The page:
This disc diaphragm is used to ensure that the tube operates within its elastic limits.

7.1.2.6 Hydraulic coupled conical diaphragm

A hydraulic coupled conical diaphragm liquid end (see Figure 7.7) contains a flexible conical diaphragm, clamped at the periphery that is in direct contact with the process liquid being displaced. This type of liquid end design is inherently leak free. The diaphragm material is an elastomer. In operation, the plunger moves away from the wet end and process liquid is admitted through the suction check valve. As the plunger moves towards the wet end, the discharge check valve opens, allowing the process liquid to discharge and the conical diaphragm expands, storing elastomeric energy to return it to its original position.

7.1.3 Drive and control mechanisms

The drive and control mechanism is typically located between the driver and the liquid end. Its purpose is to create reciprocating motion of a piston, plunger, or push rod at a controlled frequency (stroke rate). As a controlled-volume metering pump, its secondary purpose is to allow controlled variation of the stroke length by means of its inherent stroke adjustment control mechanism (except in the case of the fixed strokelength design, see Paragraph 7.1.3.3).

7.1.3.1 Electromagnetic drive (solenoid)

The electromagnetic drive (see Figure 7.8) employs an electromagnet that, when pulsed, generates a linear motion transmitted to the liquid end. Each pulse results in one discharge stroke of the pump. The flow is controlled by changing the rate of pulses to the electromagnet and/or by varying the stroke length. These pumps can be run indefinitely in the stalled condition without damage to the pump or most systems. They are used in low-power applications.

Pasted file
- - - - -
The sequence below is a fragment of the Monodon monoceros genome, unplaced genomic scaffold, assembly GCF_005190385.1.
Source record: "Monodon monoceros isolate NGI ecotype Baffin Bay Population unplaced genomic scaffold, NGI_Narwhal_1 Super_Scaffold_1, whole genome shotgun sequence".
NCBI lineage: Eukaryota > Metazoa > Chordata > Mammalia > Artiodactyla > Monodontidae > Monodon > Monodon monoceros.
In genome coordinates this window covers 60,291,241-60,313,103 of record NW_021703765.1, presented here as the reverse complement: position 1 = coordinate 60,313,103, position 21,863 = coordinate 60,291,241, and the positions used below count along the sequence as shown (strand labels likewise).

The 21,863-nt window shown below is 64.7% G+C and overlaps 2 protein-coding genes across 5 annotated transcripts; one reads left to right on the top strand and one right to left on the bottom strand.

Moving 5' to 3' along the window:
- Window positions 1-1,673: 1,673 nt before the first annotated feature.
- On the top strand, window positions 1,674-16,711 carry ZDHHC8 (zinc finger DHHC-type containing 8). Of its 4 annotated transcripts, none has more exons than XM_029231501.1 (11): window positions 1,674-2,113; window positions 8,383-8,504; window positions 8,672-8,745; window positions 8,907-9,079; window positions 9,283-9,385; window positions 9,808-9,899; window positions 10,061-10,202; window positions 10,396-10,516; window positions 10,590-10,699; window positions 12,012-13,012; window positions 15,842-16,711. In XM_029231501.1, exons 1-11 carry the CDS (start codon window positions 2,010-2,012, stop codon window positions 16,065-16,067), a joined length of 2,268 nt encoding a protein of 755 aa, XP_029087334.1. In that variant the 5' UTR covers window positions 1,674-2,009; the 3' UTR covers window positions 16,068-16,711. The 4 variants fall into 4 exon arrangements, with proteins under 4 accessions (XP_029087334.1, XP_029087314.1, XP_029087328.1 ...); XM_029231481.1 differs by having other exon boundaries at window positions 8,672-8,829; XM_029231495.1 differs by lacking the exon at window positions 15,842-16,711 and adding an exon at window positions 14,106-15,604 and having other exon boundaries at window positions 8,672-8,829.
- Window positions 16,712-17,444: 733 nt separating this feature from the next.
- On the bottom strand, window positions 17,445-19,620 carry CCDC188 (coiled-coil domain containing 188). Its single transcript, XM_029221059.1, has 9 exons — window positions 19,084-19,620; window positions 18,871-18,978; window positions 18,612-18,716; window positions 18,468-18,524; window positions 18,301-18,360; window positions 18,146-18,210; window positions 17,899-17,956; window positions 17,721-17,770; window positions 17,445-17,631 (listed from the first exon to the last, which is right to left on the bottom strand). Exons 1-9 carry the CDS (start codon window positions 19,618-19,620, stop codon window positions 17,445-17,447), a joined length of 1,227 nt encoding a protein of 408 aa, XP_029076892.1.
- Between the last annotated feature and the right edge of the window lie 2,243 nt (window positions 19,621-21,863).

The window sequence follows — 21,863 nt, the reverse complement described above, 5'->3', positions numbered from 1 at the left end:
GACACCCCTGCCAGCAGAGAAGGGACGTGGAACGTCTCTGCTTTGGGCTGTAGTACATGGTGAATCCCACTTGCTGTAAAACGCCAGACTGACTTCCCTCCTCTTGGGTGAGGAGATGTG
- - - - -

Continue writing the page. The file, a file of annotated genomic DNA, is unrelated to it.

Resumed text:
7.1.3.2 Reciprocating air drive

Reciprocating air drives use an air cylinder to transmit linear motion to the liquid end. The flow is controlled by changing the pulse rate of the air entering and leaving the cylinder, changing the displacement by adjusting a physical stop, or by changing the rate of flow of air supplied to the air cylinder. These drives can be run indefinitely in the stalled condition without damage to the pump or pumping system. Most designs can be powered by air or other gases.

7.1.3.3 Fixed stroke-length drives

In a fixed stroke-length drive (see Figure 7.10) the stroke length is constant. The stroking speed is changed to vary the flow. As the velocity and acceleration of the mechanisms used are harmonic, the resulting velocity and acceleration of the process liquid is also harmonic. Unlike the lost-motion drives, amplitudes are maintained throughout the speed adjustment range.

7.1.3.4 Mechanical lost-motion drives

Mechanical lost-motion drives (Figure 7.11) have adjustable mechanical stops limiting the stroke length of the piston, plunger, or push rod to some portion of the total stroke. Rate of flow is controlled by the adjustment of the stop. These pumps are generally used at lower rates of flow. Figure 7.4 also illustrates the construction of a mechanical lost-motion drive in conjunction with a mechanically coupled diaphragm liquid end.

7.1.3.5 Hydraulic lost-motion drives

Hydraulic lost-motion drives (see Figure 7.12) use a constant mechanical stroke length to pump hydraulic fluid to actuate a diaphragm. To adjust the rate of flow, a portion of the hydraulic fluid is bypassed so it imparts less motion to the diaphragm. These pumps are generally used at lower rates of flow.